How serious a problem is intestinal gas? Serrin’s mind started wandering after she read an article titled “Flatulent Cows Start Fire at German Dairy Farm.” Ninety cows producing methane gas plus a static charge resulted in one cow being burnt and damage to the barn. It led to wondering whether humans might pose a similar fire risk. Human flatus is composed of a number of gases which include methane and hydrogen, both flammable. There are those, generally teenage or college age boys, who may inadvertently burn their “arses” by holding a lighter near their bum as they fart. Most people, however, are quite embarrassed by either the sound or odor of gas passing and will often seek medical help to try to correct it.
Gas is either produced by gut bacteria, typically colonic, or is swallowed (i.e. from sipping hot beverages and ingesting air or from drinking carbonated beverages). On average, we pass gas 8-20 times day, more often in the morning when gravity and the nocturnal fermentation process exerts its effect. This may have embarrassing implications when one is attending a morning workout session. Flatus comes from the word flare, meaning to blow; the narrow anal sphincters are responsible for the sound that the gas makes as it passes through. The foods we include in our diet are primarily responsible for the creation of flatus – how much and when. Unfortunately many of the foodstuffs that are healthy do result in gas formation. These include the usual suspects- cabbage, beans, broccoli, apples, pears, dried fruit, lactose but can also be sugar free chewing gum, sodas, protein bars (often rich in whey, artificial sweeteners, dried fruits, etc). Gas is natural and wasn’t such a problem when we lived on farms, but has now become a social nuisance.
Evaluation involves making sure that there isn’t another cause of excess gas production besides the food we eat. If there is significant pain or weight loss, more extensive work-up is indicated. Lactose intolerance is the most common cause of excess gas production. Another possibility is celiac disease. A simple blood test can screen for celiac, which is a true gluten allergy, but there is no test for gluten intolerance – i.e. gluten causes side effects but not an allergic reaction) other than eliminating wheat, rye and barley products for a few weeks and seeing if the symptoms change. Bloating and a change in bowel habits, possibly with pain or weight loss, may necessitate an evaluation for gynecologic issues, especially a concern for ovarian cancer (which can be screened for with a pelvic/transvaginal sonogram and a gynecologic exam).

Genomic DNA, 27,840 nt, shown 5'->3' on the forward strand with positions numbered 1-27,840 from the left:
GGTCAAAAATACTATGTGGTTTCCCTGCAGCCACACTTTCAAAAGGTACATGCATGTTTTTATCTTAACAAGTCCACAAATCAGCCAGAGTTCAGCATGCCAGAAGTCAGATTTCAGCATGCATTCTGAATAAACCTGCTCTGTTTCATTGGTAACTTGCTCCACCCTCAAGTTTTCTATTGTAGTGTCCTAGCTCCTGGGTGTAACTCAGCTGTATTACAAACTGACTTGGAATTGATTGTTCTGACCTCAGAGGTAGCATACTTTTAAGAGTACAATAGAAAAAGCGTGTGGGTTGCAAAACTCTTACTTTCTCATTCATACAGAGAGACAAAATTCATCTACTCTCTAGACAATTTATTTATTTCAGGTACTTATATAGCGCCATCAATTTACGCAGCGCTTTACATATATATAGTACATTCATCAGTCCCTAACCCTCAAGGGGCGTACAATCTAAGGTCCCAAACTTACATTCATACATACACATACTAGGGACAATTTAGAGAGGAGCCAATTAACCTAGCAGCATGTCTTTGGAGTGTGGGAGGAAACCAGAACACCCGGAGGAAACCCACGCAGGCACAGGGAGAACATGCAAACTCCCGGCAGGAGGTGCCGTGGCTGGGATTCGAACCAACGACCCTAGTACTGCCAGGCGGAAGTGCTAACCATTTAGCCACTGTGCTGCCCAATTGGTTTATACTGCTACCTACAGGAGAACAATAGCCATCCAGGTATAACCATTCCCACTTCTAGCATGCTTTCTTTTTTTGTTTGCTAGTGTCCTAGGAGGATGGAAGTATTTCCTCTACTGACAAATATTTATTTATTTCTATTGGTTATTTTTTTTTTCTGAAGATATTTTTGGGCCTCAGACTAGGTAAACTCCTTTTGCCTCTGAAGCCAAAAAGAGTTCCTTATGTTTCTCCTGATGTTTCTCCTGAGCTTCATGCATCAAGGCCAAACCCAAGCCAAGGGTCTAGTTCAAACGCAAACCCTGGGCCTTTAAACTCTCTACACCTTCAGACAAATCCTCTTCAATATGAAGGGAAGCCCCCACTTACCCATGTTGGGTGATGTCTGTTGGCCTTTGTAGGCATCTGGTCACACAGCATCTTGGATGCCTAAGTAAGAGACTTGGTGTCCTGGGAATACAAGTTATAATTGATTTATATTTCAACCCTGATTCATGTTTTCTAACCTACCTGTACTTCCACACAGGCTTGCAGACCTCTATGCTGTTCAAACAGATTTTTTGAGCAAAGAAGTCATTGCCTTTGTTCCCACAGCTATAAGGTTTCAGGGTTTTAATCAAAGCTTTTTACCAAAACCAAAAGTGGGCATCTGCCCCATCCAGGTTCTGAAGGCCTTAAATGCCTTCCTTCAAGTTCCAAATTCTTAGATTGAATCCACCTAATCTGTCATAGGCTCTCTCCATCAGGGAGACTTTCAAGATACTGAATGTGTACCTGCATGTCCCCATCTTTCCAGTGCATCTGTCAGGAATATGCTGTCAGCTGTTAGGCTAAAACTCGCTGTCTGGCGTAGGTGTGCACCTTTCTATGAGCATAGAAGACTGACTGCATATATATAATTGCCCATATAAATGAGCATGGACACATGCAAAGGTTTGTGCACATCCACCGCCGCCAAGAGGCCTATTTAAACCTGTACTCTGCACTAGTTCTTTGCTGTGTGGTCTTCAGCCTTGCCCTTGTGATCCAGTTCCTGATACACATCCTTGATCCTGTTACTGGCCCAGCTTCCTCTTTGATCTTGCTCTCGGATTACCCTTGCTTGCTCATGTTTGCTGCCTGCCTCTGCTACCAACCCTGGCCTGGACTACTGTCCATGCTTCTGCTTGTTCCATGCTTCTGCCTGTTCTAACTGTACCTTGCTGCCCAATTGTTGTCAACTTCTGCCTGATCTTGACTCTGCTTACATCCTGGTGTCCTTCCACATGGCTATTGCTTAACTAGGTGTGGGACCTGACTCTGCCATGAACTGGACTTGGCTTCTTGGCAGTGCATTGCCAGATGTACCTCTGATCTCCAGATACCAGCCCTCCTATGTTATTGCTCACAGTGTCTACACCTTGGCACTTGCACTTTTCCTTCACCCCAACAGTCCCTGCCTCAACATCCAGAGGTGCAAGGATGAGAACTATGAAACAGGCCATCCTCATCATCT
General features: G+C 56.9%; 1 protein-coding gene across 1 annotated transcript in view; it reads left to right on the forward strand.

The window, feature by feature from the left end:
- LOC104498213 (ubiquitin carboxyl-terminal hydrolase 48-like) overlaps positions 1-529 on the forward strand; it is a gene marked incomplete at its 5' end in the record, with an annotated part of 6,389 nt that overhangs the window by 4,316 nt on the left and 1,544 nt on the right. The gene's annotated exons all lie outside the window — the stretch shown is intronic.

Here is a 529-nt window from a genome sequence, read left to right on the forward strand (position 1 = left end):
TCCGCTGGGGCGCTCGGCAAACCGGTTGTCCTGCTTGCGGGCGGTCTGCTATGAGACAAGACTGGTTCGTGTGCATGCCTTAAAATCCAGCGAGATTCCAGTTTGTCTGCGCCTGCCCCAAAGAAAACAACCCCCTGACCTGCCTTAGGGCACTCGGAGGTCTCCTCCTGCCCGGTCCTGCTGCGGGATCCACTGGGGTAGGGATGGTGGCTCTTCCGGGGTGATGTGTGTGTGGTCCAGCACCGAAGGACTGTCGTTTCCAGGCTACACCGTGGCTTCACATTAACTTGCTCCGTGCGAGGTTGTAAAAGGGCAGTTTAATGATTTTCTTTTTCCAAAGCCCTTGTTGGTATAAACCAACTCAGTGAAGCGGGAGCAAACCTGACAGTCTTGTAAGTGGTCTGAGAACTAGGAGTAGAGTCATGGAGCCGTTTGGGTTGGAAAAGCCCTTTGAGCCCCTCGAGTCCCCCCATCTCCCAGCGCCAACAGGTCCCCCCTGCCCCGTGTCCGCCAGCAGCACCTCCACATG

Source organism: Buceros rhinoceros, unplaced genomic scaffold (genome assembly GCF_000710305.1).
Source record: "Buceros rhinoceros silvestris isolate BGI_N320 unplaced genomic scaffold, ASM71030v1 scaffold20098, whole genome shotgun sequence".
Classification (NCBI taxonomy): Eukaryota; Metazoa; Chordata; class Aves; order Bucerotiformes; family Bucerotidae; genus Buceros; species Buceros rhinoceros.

It can take some trial and error to find out what treatment works best for any specific patient. A two week trial off milk products (milk, yogurt, cheese, ice cream, butter) may be helpful. There are patient information handouts which describe the worst dietary culprits (see above) and patients are encouraged to moderate their intake of gas-producing foods and drinks. Recently the FODMAPS (fermentable oligosaccharide, disaccharide, monosaccharide and polyols) diet has come into vogue as a diet aimed at reducing IBS symptoms such as bloating with pain, stool urgency/diarrhea. Typically, once a patient has been screened for celiac disease and, if female, ovarian pathology, the next step would be to avoid lactose, wheat, sodas, and gum, prior to the more extensive food elimination contained in the FODMAP diet.
If this does not lead to success, then one can try making fruit or vegetable substitutions- blueberries instead of apples, spinach instead of cabbage, etc. The book “IBS, Free at Last” by Patsy Catsos has some helpful suggestions, as does the book “Breaking the Vicious Cycle”. There are reports that some spices may diminish the production of flatus such as cumin, turmeric, coriander. Digestive enzymes taken with the meal or a probiotic containing lactobacillus and/or bifidobacterium can help. Simethicone containing products such as Gas-X or Mylicon may help correct burping but not colonic gas. Similarly, activated charcoal though used for intestinal gas, is not helpful. Pepto Bismol may help reduce odor by binding hydrogen sulfate but will result in black stools.
In the end, it’s reassuring to know that you’re not alone—it’s just that no one wants to talk about it!